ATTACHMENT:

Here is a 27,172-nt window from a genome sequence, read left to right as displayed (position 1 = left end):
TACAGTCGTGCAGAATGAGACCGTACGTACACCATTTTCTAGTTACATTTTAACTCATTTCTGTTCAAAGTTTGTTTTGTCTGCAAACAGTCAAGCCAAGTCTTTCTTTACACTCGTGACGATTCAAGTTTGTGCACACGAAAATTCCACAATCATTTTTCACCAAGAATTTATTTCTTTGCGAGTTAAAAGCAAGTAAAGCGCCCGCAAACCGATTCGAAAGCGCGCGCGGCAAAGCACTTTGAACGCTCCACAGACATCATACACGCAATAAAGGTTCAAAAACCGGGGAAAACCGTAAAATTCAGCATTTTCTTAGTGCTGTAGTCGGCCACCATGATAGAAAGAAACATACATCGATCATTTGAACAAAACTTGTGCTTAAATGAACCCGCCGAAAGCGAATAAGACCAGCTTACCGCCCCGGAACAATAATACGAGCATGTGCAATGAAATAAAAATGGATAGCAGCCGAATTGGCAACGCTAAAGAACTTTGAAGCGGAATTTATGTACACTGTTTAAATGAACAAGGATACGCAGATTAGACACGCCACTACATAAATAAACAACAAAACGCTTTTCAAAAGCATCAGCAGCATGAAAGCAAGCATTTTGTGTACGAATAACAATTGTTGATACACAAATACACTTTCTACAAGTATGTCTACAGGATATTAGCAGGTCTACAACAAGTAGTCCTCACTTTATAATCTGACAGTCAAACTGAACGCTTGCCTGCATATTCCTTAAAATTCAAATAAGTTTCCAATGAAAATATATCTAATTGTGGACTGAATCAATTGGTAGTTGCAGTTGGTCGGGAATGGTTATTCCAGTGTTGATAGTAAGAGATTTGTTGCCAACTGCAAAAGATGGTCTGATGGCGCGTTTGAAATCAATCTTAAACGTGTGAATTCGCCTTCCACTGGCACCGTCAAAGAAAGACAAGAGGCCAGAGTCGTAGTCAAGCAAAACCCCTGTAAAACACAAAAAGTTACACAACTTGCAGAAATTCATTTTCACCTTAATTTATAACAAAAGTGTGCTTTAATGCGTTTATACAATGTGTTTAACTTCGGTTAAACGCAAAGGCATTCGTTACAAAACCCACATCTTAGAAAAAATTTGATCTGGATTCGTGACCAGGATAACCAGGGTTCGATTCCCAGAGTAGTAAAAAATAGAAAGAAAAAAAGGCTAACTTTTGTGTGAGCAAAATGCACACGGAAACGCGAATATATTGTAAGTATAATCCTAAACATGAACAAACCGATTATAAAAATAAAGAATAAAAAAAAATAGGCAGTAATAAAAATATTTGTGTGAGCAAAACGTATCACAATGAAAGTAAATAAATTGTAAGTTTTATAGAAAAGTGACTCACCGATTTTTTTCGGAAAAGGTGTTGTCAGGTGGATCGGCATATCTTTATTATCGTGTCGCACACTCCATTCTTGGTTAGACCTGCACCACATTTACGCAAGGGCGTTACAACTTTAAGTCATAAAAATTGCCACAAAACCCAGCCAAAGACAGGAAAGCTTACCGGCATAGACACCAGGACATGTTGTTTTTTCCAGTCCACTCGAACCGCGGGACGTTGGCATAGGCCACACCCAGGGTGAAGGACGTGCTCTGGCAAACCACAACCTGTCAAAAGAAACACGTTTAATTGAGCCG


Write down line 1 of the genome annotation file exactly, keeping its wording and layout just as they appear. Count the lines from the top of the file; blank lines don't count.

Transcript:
Here is a 27,172-nt window from a genome sequence, read left to right as displayed (position 1 = left end):